The header contains information about the message, such as who it's from and to whom it's addressed. The fault includes information on any errors that occurred while processing the message.

A SOAP server processes SOAP messages. The server reads the XML document and parses it to extract the envelope. It then processes the header and body according to the information in the envelope. If there are any errors, they're reported in the fault.

What Is REST?

REST stands for REpresentational State Transfer. It is a software architectural style for developing web services. REST services are typically built using the Web Services Description Language (WSDL). REST services often expose data from databases or other back-end systems. You may also use them to provide access to functionality such as creating or updating data.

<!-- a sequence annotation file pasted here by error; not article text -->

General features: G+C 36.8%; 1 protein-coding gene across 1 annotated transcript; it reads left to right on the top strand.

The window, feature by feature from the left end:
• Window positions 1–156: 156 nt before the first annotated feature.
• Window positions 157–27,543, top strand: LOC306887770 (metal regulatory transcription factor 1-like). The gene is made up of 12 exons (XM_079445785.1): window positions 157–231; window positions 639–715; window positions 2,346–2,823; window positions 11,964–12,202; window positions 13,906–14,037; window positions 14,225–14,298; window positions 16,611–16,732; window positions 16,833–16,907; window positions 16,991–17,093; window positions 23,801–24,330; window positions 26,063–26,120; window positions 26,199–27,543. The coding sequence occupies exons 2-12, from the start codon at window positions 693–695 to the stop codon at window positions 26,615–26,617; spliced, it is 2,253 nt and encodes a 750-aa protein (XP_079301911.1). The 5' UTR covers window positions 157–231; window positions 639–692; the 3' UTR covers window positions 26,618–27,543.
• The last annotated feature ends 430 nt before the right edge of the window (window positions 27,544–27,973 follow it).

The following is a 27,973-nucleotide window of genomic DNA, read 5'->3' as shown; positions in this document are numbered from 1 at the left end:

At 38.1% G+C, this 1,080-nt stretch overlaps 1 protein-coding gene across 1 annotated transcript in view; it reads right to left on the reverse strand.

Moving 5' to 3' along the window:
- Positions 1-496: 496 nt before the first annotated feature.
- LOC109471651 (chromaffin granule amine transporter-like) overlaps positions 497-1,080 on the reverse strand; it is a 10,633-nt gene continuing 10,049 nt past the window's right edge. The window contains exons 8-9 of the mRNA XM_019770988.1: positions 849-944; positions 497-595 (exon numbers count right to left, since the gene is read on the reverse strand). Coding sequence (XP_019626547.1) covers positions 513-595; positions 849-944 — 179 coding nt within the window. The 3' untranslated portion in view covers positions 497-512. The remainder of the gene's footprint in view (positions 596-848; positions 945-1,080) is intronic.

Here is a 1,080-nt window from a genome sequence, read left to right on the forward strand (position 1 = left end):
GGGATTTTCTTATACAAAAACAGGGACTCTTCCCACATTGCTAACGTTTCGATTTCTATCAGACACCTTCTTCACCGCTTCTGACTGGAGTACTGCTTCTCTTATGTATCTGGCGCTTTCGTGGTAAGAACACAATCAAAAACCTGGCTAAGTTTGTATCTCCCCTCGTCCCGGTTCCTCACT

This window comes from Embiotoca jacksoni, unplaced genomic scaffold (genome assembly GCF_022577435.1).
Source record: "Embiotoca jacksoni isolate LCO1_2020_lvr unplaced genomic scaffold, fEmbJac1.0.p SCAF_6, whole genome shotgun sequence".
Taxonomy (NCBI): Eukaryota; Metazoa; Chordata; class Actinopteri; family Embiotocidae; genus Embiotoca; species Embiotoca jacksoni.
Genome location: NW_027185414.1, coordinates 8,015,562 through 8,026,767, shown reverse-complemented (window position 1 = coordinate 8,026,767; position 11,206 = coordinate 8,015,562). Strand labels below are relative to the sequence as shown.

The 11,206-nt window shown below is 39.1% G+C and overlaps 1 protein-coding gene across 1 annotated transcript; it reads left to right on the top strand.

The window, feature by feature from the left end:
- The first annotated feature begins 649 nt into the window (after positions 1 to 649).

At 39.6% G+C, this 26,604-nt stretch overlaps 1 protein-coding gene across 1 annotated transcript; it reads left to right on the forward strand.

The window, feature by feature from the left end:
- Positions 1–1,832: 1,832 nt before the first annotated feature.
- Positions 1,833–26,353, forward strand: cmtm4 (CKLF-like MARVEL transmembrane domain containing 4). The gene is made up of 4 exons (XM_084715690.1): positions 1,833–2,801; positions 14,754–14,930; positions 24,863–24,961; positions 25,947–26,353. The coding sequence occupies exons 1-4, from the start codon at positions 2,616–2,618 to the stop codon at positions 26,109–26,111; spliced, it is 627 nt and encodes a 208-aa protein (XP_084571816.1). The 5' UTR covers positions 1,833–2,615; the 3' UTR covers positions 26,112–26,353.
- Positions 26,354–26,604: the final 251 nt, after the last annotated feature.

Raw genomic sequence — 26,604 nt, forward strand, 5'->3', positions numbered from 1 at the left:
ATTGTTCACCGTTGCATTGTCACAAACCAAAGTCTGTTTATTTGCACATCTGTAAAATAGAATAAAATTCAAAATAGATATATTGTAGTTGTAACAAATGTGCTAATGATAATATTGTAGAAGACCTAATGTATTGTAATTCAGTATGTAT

REST is one of the most popular ways to build web services because it's simple to use and implement. It's also easy to scale, making it well suited for large-scale applications. The main idea behind REST is that, instead of using complex mechanisms like CORBA, RPC, or SOAP to connect between different systems, REST allows systems to communicate with each other by requesting resources that represent a specific state. For example, say a client requests a server to retrieve a resource representation. The server would then respond with the requested resource or an error message if it could not find the resource.

REST is one of the most popular ways to build web services because it's simple to use and implement. It's also easy to scale, making it well suited for large-scale applications.